ANREV: APAC core funds post record returns

The industry association has attributed the high returns to a steadily increasing allocation to core real estate investing in Australia  

Non-listed private equity real estate funds with a core investing strategy in Asia Pacific recorded returns of 3.3 percent in the second quarter of 2015, the highest levels seen since 2011, according to the Asian Association for Investors in Non-Listed Real Estate Vehicles’ (ANREV) Quarterly Index report.

The 31 core funds out of the total of 96 private equity real estate funds analyzed for the index recorded higher returns than value-add and opportunity funds in the region, which clocked returns of 2.2 percent and 0.7 percent respectively, in the last quarter. The 3.3 percent average return is also higher than the 2.8 percent return of core funds in the first quarter of 2015 and 2.9 percent return in the second quarter of 2014.

The growing momentum for real estate investing in Australia via core strategies is the single largest driver of the improved performance of the low risk/return funds, according to Amelie Delaunay, director of Research and Professional Standards, ANREV.

According to the index, the number of funds focused specifically on investing in Australia has been steadily increasing. In terms of the gross asset value of the core funds analyzed, almost 80 percent was allocated to Australia in the last quarter. Singapore came next with an allocation of 8.7 percent.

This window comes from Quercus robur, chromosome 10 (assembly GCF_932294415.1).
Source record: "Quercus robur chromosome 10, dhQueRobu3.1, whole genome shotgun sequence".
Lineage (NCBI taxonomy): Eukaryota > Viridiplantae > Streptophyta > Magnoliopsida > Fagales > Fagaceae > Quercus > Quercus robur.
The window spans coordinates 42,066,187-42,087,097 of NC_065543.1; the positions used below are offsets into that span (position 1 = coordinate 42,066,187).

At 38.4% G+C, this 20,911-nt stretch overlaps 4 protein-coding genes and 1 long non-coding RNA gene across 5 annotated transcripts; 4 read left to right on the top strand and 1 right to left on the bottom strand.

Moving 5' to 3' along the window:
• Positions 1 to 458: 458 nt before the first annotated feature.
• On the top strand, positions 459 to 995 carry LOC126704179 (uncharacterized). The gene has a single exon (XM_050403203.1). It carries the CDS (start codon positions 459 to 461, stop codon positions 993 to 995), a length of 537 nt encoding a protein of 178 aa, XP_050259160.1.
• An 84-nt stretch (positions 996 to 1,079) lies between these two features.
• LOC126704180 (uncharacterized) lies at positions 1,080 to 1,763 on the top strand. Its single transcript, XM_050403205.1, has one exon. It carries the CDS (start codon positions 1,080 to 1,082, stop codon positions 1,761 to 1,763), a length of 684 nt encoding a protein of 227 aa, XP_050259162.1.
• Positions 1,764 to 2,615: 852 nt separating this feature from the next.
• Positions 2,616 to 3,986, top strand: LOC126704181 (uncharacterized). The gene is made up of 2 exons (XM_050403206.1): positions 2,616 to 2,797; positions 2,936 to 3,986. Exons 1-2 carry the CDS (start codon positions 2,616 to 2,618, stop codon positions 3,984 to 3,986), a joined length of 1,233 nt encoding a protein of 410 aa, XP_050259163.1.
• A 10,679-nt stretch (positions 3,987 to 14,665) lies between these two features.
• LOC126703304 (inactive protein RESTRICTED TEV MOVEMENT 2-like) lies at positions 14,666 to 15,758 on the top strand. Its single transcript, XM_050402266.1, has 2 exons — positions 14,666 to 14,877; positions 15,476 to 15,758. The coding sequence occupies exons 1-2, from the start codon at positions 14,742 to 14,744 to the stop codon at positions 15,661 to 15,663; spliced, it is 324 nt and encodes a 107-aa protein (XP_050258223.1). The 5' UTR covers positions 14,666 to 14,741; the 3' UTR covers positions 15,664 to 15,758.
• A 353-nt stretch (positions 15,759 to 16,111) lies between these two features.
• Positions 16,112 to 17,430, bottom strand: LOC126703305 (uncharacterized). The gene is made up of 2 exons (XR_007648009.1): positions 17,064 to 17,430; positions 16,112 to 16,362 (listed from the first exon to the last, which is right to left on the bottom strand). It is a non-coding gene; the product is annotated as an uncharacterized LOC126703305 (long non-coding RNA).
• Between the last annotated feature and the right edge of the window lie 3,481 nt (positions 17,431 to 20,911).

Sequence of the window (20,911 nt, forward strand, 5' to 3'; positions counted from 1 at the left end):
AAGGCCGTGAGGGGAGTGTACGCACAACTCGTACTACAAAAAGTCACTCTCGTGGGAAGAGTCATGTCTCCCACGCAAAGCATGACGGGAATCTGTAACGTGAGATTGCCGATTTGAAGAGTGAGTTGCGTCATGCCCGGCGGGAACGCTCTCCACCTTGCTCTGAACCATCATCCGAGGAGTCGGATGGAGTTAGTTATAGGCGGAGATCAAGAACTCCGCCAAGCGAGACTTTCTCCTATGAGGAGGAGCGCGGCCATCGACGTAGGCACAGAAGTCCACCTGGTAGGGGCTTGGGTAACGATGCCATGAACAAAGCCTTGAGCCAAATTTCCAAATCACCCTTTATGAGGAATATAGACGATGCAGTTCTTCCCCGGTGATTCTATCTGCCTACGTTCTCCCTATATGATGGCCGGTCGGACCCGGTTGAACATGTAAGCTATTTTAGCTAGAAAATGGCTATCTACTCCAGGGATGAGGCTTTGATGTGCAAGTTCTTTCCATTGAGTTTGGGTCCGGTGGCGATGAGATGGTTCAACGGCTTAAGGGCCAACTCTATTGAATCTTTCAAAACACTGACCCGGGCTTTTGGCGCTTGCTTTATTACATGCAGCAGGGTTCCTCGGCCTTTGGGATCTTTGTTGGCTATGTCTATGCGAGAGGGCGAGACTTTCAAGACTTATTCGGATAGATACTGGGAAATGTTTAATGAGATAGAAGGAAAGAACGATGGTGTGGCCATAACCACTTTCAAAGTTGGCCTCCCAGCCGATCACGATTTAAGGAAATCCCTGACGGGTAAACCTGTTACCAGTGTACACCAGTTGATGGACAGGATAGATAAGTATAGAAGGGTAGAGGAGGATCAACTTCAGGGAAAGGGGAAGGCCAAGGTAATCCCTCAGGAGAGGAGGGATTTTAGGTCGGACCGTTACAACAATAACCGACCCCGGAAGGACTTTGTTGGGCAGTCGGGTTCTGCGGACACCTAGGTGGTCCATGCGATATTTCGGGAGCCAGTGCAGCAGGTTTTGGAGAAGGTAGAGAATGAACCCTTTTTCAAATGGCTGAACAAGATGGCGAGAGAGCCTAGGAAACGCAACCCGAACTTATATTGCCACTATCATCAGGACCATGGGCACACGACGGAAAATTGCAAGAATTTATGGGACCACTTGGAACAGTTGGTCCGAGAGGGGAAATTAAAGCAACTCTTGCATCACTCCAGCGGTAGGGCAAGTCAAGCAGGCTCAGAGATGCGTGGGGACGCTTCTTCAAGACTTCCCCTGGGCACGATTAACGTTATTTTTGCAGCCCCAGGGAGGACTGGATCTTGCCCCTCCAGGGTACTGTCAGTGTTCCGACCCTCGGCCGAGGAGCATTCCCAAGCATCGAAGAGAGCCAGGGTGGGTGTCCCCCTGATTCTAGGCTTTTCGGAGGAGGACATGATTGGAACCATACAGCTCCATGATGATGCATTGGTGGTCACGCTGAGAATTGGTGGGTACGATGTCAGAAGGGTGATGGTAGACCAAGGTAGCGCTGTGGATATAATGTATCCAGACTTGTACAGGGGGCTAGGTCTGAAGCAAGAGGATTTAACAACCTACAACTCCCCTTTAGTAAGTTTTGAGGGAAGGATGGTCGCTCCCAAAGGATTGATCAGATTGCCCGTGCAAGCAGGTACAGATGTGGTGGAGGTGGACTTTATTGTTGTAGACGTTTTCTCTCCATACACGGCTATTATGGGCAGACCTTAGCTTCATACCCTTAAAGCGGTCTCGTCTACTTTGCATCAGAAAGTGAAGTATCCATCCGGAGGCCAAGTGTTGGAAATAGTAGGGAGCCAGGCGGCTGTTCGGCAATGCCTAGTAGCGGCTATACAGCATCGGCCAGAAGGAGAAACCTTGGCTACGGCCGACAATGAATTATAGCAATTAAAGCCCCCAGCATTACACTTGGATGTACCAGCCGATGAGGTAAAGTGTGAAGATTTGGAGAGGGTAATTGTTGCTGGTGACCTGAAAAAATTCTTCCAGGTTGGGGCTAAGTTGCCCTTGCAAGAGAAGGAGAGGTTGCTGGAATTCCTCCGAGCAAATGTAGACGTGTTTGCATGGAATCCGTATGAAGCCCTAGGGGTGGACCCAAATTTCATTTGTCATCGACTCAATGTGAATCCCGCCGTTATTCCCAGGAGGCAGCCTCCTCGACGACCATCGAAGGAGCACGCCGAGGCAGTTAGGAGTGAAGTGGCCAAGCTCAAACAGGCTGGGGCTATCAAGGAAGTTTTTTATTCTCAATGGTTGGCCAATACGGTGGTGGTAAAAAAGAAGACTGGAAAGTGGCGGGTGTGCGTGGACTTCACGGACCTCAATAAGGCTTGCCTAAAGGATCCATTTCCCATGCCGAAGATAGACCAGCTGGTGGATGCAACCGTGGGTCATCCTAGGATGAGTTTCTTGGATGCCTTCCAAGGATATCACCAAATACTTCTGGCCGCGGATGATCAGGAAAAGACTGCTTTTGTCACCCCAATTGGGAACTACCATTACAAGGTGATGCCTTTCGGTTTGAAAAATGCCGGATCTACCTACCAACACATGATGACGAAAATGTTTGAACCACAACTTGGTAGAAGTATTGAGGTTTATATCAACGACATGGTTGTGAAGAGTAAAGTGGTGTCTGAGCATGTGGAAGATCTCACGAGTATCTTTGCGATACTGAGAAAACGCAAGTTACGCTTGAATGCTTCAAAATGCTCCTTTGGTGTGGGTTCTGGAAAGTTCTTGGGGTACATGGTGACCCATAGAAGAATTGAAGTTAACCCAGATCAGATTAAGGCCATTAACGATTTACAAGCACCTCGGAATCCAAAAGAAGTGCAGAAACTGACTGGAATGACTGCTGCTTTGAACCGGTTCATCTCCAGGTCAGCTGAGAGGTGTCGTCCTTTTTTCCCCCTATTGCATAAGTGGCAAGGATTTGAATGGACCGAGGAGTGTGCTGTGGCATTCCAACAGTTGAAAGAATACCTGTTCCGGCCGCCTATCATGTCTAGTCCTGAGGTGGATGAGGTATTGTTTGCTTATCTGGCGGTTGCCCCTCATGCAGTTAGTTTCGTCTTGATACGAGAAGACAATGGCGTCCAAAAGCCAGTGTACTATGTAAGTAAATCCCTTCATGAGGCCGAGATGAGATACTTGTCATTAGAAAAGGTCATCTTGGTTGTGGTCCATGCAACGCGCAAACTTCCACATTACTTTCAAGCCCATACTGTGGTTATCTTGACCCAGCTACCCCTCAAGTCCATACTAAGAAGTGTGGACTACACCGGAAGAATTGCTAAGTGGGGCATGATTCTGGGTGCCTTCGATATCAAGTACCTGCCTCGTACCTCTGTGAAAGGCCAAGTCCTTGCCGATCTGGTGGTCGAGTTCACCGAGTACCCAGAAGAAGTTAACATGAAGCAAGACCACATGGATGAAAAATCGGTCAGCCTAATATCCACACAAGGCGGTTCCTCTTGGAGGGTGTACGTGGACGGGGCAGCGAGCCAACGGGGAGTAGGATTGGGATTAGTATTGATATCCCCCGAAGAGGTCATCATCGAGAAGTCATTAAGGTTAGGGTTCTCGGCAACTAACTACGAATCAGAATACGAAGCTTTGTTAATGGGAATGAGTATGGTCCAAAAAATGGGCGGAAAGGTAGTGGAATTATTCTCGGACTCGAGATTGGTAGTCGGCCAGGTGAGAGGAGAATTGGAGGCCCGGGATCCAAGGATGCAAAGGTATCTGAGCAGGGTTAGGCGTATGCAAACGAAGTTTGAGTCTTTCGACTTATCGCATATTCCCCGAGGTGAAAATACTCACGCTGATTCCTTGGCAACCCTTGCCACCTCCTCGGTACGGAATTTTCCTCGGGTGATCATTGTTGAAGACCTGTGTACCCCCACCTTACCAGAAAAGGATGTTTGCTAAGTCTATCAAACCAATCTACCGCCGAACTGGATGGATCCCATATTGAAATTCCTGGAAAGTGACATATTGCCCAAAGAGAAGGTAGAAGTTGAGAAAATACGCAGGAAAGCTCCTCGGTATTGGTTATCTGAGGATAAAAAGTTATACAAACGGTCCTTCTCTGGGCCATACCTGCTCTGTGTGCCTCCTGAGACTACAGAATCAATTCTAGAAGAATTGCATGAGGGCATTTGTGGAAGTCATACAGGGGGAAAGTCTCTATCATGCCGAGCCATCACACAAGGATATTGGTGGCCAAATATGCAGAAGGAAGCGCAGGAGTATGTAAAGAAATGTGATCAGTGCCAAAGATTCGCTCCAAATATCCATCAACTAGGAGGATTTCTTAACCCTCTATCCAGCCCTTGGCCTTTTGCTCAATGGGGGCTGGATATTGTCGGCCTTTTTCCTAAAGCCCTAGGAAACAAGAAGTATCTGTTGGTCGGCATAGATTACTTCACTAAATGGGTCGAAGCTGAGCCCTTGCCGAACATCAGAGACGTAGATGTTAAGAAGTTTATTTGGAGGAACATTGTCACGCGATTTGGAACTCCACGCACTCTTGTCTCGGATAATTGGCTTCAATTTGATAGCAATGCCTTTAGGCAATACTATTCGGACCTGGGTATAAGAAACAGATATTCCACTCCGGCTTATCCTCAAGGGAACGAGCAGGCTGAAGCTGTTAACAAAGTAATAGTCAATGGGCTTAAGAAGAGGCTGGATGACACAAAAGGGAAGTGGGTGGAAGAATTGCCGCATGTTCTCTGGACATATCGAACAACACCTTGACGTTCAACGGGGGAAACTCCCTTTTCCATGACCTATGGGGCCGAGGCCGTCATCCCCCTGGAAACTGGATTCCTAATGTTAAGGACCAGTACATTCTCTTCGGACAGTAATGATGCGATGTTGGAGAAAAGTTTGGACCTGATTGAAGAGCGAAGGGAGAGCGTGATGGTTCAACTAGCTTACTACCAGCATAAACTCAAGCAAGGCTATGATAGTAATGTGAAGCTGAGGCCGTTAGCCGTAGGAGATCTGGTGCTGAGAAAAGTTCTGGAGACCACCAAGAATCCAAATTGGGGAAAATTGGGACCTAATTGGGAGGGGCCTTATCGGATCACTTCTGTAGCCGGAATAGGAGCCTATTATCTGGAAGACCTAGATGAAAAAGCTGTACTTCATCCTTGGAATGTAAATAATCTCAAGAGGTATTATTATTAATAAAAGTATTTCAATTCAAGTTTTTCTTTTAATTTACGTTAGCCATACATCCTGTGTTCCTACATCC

For all strategies combined, non-listed real estate funds in Asia Pacific recorded returns of 2.6 percent, higher than the previous quarter.

“Non-listed funds in Asia showed a steady performance for the second quarter of 2015 and passed the hurdle of a 10 percent total return on a one-year rolling basis for the first time in four years,” said Delaunay.

Along with the Australia-focused core funds, the performance of Japan’s opportunistic and value-added funds contributed to the high returns. Japan-focused funds clocked 10.6 percent returns in the quarter, significantly up from the 4.6 percent in the first quarter of 2015, attributed largely to property revaluations in Japan and the increasing number of funds being liquidated in the country.

While fund returns in Asia Pacific were higher than the 2.61 returns recorded by the European non-listed real estate funds, they fell short of the 3.88 percent returns of the US funds, according to the Global Real Estate Fund Index, created by ANREV, its sister organization INREV and NCREIF.